Asking questions can be a way to challenge or overcome habitual ways of acting and reacting. It can also be a way to challenge habitual ways of non-acting and reacting. When I think I know a person well, I more freely assume I understand their motivations for acting the way they do. Then it turns out the other person doesn’t share my assumptions, and conflict and hard feelings ensue. An example would be a couple weeks after I got back from Nicaragua, I mentioned to Twink that I was surprised that no one had asked me to preach or share or anything about my experience there. I harbor the belief that the church which nurtures and encourages the development of spiritual gifts has a right and a duty to almost obligate its members to share those gifts with the community. She explained to me that people tended to assume that I was busy with my, you know, like, life or something, and that if I wanted to share I had to come forward. “So you wanted to preach then?” “Well, yeah, I guess so.” I assumed that I would be asked if my gifts were wanted, and others had assumed that I would come forward if I wanted to share. As a result, no communication happened, and I like to think we were all the worse off for it. I remember I think it was Claire Rider who told me I should sing in the choir, and then said, “And now you feel guilty about it.” I thought somewhat self-consciously, like she shouldn’t have said it. I wanted to respond, “No. That’s perfect. Obligate me!” That’s the church’s job.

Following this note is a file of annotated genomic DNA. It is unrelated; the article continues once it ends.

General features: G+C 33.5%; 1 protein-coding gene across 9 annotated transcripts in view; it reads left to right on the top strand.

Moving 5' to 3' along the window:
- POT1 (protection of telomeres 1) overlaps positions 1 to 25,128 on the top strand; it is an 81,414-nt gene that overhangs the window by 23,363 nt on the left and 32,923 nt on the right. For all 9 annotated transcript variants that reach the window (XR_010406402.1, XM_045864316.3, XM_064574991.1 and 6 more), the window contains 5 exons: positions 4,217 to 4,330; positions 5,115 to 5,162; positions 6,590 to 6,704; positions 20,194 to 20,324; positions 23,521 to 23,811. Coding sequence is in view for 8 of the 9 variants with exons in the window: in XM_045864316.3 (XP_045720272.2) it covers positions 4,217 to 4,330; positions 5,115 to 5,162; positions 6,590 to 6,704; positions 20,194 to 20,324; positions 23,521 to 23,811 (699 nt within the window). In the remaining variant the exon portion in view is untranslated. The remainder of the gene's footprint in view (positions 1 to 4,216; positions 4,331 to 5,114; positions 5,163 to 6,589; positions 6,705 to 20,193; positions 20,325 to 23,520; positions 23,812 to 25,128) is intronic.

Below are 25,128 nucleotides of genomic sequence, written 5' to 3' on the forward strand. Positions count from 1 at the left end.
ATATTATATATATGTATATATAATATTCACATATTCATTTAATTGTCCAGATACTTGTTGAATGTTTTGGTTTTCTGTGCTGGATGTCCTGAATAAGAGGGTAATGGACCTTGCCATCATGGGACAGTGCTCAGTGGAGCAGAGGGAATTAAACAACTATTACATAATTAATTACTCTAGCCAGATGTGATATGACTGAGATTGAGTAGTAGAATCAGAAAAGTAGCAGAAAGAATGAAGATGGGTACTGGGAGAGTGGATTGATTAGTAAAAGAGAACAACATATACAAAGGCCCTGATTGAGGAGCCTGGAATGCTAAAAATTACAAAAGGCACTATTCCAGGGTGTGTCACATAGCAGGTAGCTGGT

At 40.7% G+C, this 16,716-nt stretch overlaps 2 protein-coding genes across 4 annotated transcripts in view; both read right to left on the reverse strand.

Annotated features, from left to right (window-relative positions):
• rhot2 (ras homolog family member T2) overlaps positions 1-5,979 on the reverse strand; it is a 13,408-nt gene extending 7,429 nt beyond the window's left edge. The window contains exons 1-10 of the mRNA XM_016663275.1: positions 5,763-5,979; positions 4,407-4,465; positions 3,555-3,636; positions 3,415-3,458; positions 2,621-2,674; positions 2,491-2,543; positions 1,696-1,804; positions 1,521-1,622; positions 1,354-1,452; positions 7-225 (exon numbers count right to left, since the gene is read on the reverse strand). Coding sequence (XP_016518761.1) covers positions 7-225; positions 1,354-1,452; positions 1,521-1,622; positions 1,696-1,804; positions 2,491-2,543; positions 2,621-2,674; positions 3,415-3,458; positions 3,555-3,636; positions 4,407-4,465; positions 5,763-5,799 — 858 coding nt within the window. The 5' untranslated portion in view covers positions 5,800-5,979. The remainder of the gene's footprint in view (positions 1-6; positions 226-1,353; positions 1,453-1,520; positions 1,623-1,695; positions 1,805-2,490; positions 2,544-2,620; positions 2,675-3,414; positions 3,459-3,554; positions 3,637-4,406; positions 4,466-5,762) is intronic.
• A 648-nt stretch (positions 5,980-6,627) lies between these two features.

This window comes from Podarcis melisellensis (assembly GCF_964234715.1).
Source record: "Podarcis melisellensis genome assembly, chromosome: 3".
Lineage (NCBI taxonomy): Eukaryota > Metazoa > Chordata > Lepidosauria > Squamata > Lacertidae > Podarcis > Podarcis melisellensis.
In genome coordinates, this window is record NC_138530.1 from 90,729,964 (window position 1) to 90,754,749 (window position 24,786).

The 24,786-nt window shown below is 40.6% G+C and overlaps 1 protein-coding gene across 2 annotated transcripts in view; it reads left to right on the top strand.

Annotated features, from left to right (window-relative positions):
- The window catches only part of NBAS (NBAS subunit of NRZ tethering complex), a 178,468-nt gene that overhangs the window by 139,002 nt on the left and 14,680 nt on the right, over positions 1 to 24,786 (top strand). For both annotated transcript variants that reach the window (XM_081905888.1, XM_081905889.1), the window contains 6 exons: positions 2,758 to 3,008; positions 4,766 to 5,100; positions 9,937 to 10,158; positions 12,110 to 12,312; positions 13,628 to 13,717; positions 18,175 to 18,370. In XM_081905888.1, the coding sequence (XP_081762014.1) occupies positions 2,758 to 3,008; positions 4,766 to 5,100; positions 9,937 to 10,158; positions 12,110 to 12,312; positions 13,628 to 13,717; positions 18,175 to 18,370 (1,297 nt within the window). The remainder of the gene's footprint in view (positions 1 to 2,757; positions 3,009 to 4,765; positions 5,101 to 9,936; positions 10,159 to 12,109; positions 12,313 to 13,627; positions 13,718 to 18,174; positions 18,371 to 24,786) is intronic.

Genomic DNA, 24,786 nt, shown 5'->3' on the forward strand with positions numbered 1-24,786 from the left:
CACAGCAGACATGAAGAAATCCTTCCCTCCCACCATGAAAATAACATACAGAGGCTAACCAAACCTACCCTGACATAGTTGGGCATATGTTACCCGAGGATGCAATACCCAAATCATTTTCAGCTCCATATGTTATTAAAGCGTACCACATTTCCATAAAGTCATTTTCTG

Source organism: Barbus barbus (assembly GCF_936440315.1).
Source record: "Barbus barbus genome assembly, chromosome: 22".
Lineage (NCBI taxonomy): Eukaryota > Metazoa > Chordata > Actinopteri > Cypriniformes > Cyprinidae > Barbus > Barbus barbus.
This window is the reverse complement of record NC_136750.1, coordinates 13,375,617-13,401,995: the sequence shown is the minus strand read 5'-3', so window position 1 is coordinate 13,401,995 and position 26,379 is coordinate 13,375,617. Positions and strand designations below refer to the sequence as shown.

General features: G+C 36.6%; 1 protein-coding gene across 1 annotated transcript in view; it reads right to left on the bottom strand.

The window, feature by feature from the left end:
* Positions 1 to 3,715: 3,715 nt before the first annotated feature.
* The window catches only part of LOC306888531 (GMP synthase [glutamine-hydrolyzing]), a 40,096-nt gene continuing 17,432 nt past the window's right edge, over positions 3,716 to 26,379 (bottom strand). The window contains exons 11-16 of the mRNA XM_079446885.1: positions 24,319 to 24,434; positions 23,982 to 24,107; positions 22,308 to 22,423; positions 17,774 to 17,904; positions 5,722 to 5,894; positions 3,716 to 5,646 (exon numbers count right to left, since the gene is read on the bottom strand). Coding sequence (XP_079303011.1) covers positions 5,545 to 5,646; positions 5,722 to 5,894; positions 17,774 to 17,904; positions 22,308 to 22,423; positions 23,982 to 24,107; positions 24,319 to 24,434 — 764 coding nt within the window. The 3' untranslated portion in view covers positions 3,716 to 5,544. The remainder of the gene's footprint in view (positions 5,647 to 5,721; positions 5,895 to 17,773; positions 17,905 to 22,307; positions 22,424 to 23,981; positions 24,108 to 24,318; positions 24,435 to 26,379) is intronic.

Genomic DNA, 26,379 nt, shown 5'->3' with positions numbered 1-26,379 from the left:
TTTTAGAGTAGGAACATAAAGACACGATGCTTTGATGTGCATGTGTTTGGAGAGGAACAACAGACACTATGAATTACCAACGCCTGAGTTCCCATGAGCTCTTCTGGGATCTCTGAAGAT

There was a line from the song “Iowa” by Dar Williams that kept repeating in my head while I was in Nicaragua. “Way back where I come from, we never mean to bother. We don’t like to make our passions other people’s concern. We walk in a world of safe people, and at night we walk into our houses and burn.” She’s talking about the Midwestern American cultural phenomenon of the “polite but aloof,” in which people make the assumption that others want to keep their passions, their fears and their inner struggles to themselves. We don’t ask questions. The Nicaraguans do not share this predilection for privacy. Your passions are everybody’s concerns. I was once stopped by an acquaintance on the street, a woman who sold snacks outside of the school grounds where I worked, and she looked at me and said, “You look sad today. What’s wrong? Did something happen at home?” Another time I was walking beside a woman I didn’t know on the street. We exchanged greetings, and then she began to tell me about how her son was alcoholic and obnoxious and she wanted to kick him out.